board. Take a running stitch through 
each row of vertical holes, catching 
both leather and Kning together between the cardboards. 

The lower flap must now be punched between the notches, not quite 
so closely as round the top, and into these holes a draw string is run, of 
silk cord, to match the button-stitching. 

To make the bottom of the box, cut a hexagon in leather, with its six 



14 EMBROIDERED AND LACED LEATHER WORK 



sides exactly the same width as the sidepieces of the box, cut the same 
shape in cardboard, and cover this with lining also, and after punching 
the leather, button-stitch both lining and leather together. 

It is a good thing to attach the bottom of the box, by a cord, from the 
top of the sides, so that when the bottom is taken out it may not go astray. 
A little leather pocket, and a hanging pincushion, made of leather and the 
lining material, may be hung from two of the side panels, if desired, and a 
bag made of the lining material can also be attached, to hold reels and other 
things. This makes a very convenient case for travelling. If it is made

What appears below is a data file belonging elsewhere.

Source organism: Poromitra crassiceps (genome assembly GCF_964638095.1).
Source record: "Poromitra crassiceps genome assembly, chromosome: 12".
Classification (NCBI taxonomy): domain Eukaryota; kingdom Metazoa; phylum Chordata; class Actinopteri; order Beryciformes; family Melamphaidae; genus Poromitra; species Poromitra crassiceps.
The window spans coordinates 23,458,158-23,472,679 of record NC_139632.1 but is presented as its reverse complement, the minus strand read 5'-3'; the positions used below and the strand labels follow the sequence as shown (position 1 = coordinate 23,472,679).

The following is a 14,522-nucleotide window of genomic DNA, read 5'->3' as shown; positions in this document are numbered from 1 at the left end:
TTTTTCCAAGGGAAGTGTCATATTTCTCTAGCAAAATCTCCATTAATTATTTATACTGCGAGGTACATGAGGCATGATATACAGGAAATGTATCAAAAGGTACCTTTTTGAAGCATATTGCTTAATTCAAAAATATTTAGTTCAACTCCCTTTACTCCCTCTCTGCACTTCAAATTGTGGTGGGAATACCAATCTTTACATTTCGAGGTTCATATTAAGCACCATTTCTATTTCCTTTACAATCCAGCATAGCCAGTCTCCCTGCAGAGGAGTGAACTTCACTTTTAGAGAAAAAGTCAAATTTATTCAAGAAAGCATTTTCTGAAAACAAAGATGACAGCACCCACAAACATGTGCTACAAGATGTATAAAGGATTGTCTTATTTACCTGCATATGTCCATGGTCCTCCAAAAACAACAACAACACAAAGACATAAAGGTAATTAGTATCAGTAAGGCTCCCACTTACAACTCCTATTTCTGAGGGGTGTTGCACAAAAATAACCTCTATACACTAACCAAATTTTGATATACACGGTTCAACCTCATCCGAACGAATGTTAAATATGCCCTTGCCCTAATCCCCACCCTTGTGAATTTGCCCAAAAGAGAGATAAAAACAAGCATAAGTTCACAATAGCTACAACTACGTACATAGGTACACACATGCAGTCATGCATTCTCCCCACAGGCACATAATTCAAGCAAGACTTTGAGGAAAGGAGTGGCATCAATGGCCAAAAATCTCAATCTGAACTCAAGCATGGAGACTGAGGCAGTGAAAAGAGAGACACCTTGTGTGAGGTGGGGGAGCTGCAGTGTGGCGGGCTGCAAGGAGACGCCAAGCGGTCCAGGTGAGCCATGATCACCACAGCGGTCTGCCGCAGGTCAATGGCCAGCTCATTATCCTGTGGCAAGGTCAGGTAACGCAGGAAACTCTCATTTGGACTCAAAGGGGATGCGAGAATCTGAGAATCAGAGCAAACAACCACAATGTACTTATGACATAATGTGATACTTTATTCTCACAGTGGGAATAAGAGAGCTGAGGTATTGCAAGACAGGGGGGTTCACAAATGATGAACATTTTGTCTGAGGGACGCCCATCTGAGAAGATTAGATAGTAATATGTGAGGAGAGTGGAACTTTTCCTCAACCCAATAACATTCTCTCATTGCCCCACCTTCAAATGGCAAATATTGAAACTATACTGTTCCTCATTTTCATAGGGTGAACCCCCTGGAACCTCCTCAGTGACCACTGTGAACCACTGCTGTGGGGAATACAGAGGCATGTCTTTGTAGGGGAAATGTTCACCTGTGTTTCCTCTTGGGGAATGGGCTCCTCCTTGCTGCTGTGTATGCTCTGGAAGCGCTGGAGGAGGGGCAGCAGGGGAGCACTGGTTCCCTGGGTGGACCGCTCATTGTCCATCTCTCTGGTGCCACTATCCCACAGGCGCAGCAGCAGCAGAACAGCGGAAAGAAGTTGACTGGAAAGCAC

with a lid with a deep flap all round, it is an excellent collar-box. It can 
also be made larger and much deeper in proportion, and used as a waste- 
paper box. 

No. 14. A FOUR-SECTIONED HAT 

This is one of the easiest hats to make, and at the same time one of the 
most useful, as it folds up quite flat when not in use. To make the shape, 



DlAMeieR OF CIRCLE 




8 Inch DlAM€TeR 




take first the measurements round the head where the line of the brim comes. 
We will assume for convenience that this is 24 inches, and that the height 
of the hat from brim to crown is 9 inches, these are at present approxi- 
mately normal proportions. Take a pair of compasses, and setting their 



EMBROIDERED AND LACED LEATHER WORK 15 



points 4 inches apart, draw a circle on brown paper, with a diameter of 8 
inches. This gives approximately the top of the crown. Now extend the